Dear me, I read this nauseating collection of flowery driblets which are *based on* Sappho's fragments, thinking they were Sappho's poems too, that ma...moreDear me, I read this nauseating collection of flowery driblets which are *based on* Sappho's fragments, thinking they were Sappho's poems too, that makes two pretenders to Sappho that I've read, thanks to wholly inadequate descriptions at the iTunes store.
Apparently Mary Robinson, nee Darby (1757-1800) was an English poet and novelist and during her lifetime she was known as the English Sappho. Poor Sappho, to be so cruelly debased!
Moral: stick to real books publisher by real publishers who describe their contents accurately so that you know what you're getting.
*smacks forehead* I read these thinking that they were Sappho's. Moral: don't buy books from the iTunes iBook store because their descriptions aren't...more*smacks forehead* I read these thinking that they were Sappho's. Moral: don't buy books from the iTunes iBook store because their descriptions aren't adequate. (less)
I am indebted to Marilyn Brady for her recommendation to read Malla Nunn’s A Beautiful Place to Die. Not being interested in crime fiction, I most cer...moreI am indebted to Marilyn Brady for her recommendation to read Malla Nunn’s A Beautiful Place to Die. Not being interested in crime fiction, I most certainly would have missed reading it if not for Marilyn’s enticing review, and that would have been a pity because A Beautiful Place to Die is much more than genre fiction. It reminded me of the best of Graham Greene in the way that the novel explores how context and culture impact on crime and justice, and how survival in an intransigently corrupt society involves an existential struggle between integrity and resignation to the inevitable.
I bought a copy of the book not long after reading Marilyn’s review but it was still biding its time on the TBR when I saw it available as an audio book at the library. Truth be told, although the title and author seemed vaguely familiar I forgot that I had the book at home, and didn’t find it until after I had finished the audio-book and I was *blush* shelving some other new acquisitions on the N shelf. I am not at all sorry that I made this mistake, because I think this is a rare example of the audio-book being a better way to ‘read’ the book.
Humphrey Bower is a remarkable narrator: I have enjoyed many of his readings before, but this one is astonishingly good. In the course of this novel Bower has to convey a multiplicity of accents because A Beautiful Place to Die is set in South Africa. In Jacob’s Creek deep in Boer Country near the Mozambique border where the story takes place, there are Boer-Afrikaners, Zulu, ‘British’ South African, German-Jewish and Indian accents, and Bower convincingly recreates them all. I couldn’t fault it.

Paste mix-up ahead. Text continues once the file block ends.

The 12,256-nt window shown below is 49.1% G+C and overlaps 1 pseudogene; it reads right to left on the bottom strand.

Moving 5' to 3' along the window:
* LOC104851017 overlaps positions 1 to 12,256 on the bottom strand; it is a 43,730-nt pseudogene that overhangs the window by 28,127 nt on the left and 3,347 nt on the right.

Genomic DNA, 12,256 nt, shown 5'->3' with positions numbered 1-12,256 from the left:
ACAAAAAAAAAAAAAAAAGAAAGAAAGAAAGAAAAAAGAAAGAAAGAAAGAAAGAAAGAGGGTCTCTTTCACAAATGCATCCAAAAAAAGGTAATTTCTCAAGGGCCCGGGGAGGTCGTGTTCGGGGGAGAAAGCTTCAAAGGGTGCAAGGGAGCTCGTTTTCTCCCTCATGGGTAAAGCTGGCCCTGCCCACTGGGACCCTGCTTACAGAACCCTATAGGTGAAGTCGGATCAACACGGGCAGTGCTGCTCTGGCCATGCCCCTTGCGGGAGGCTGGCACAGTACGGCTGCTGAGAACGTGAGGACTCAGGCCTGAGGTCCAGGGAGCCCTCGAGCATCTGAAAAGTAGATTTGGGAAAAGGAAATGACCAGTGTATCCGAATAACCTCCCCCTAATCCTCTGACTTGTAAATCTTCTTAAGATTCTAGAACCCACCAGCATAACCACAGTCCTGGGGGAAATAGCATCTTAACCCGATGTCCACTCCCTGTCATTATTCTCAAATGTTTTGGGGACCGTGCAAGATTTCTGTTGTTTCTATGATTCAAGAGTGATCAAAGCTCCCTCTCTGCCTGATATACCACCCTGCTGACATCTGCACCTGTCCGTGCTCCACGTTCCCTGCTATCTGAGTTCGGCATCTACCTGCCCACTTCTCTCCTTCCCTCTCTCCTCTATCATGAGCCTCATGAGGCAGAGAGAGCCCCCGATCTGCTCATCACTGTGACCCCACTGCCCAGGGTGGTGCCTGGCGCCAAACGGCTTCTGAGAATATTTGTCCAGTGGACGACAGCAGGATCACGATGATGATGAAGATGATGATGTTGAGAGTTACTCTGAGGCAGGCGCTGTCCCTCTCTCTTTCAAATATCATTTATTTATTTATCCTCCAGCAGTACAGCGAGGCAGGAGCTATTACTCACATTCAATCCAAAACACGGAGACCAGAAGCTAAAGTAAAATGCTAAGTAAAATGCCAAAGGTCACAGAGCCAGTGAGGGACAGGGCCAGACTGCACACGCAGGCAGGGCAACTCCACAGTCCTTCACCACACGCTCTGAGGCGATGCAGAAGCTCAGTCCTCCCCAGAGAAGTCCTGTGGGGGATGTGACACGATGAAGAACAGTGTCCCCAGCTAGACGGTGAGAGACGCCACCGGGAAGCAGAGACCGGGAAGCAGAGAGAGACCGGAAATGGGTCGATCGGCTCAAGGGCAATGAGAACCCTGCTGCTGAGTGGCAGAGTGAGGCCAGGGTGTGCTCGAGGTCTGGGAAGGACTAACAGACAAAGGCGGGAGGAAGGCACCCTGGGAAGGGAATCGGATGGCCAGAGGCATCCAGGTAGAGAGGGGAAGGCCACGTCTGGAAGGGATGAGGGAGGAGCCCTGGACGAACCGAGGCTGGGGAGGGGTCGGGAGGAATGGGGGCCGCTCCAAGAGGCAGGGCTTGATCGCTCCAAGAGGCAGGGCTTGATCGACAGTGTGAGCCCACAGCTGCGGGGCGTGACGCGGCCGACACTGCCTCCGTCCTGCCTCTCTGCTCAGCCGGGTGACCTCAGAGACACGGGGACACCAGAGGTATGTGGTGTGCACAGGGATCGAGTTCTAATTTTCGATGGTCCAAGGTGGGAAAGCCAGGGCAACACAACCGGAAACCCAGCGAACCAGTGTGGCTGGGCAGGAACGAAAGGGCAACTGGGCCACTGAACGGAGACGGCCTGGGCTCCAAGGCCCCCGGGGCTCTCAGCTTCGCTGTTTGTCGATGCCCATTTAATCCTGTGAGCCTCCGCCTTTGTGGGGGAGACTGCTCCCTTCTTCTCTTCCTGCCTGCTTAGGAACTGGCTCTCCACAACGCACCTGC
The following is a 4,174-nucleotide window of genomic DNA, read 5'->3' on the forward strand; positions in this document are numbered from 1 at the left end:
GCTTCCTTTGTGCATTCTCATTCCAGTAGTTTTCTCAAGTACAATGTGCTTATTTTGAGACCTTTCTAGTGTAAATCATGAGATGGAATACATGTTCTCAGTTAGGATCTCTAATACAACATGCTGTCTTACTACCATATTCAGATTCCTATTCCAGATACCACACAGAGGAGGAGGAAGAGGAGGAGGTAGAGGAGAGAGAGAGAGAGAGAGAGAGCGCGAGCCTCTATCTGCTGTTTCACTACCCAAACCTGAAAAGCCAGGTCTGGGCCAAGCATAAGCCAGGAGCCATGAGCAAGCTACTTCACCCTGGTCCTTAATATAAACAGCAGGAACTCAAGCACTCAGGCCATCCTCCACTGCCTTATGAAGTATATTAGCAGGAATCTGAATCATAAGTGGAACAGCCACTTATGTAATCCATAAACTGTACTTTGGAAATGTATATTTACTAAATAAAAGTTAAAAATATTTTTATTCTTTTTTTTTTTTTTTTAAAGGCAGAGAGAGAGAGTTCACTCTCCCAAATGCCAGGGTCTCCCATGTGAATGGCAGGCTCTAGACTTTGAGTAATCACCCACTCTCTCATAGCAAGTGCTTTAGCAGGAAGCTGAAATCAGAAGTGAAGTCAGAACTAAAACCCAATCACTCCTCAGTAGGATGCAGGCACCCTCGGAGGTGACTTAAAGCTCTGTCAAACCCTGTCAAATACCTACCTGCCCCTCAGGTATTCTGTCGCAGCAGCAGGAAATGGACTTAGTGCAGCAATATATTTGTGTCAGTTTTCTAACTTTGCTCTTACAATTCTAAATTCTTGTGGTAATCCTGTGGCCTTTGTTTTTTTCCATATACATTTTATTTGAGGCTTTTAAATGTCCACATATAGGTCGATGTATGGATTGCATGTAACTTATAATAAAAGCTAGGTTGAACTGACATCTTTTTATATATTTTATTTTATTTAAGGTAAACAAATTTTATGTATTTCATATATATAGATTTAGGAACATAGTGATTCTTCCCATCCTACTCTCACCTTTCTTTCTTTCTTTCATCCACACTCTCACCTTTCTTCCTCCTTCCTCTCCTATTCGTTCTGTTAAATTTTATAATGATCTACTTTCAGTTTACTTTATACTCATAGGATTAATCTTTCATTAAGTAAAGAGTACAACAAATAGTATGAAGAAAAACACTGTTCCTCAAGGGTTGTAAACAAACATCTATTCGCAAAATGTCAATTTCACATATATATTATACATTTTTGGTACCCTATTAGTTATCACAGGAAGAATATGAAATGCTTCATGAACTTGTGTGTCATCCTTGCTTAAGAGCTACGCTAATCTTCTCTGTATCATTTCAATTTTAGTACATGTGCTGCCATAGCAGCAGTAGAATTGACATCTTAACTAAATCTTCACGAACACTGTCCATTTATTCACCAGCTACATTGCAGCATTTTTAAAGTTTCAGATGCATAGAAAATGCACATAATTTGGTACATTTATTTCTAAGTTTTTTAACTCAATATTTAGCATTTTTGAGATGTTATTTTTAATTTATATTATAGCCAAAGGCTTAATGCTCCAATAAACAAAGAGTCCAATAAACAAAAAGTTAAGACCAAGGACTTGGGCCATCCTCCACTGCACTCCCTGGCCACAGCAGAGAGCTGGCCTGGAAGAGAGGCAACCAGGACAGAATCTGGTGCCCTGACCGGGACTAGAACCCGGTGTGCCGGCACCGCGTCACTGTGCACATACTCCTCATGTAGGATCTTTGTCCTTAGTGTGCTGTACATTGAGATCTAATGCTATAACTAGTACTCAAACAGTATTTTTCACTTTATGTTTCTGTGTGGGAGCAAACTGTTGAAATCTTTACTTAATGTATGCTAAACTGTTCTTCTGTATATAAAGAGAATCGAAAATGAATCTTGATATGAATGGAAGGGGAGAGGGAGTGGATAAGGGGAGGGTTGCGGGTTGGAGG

Set in the early 1950s when apartheid was becoming rigidly institutionalised through legislation, Detective Inspector Emmanuel Cooper is sent by his ambitious boss Van Niekerk to investigate the murder of Captain Willem Pretorius, the well-respected Afrikaner local police officer who rules Jacob’s Creek with more authority than his position entitles him to. Cooper barely has time to interview Pretorius’s thuggish sons before the Security Branch arrive with their own agenda, which is to locate a likely ‘Communist’ suspect who can be beaten up in order to extract a confession. (I invite anyone who thinks this unlikely to remember Steve Biko, and to note the findings of the Truth and Reconciliation Commission, see #123).
**spoiler alert** So disappointing! This novel started off really well & progressed at a thrilling pace for about 2/3 of the story. A sociopath wh...more**spoiler alert** So disappointing! This novel started off really well & progressed at a thrilling pace for about 2/3 of the story. A sociopath who likes killing women in the most repulsive way is used by a CIA-type secret organisation to kill those on its mysterious hit-list. Two innocents (both anti-heroes, very ordinary, the female is an aimless nobody who likes sex over-much, and the male is an inconsequential agent) are sucked by mistake into Hollis's hideout (an improbable closed baseball stadium). Improbable escapes occur - it would make a great action B-movie with a young Harrison Ford in the lead). There are several times when a character 'dies' (falling from tall buildings, raging infernos etc.) only to miraculously recover. It's a jolly good read (in its own genre, that is) until the plot twist is revealed. SPOILER SPOILER SPOILER The great cover-up is not to conceal some presidential corruption or CIA machinations, but to conceal and alien invasion. And from the moment this is revealed, the plot degenerates badly, with silly mystic experiences and totally unsatisfactory plot endings. Where was the editor who let what could have been an entertaining thriller end up like this mish-amsh? (less)
It was this book that put me off reading Fay Weldon. I was becoming disenchanted anyway, she seemed to have moved on from wicked black humour to bitte...moreIt was this book that put me off reading Fay Weldon. I was becoming disenchanted anyway, she seemed to have moved on from wicked black humour to bitterness, but when she succumbed to payment for product placement in this novel, I no longer felt as if I could trust her as a commentator on contemporary life. Sad really, because I had read almost everything she had written, starting with Life and Loves of a She-devil and reading everything else I could get hands on, buying it when it was affordable or borrowing it from the library when it wasn't. (less)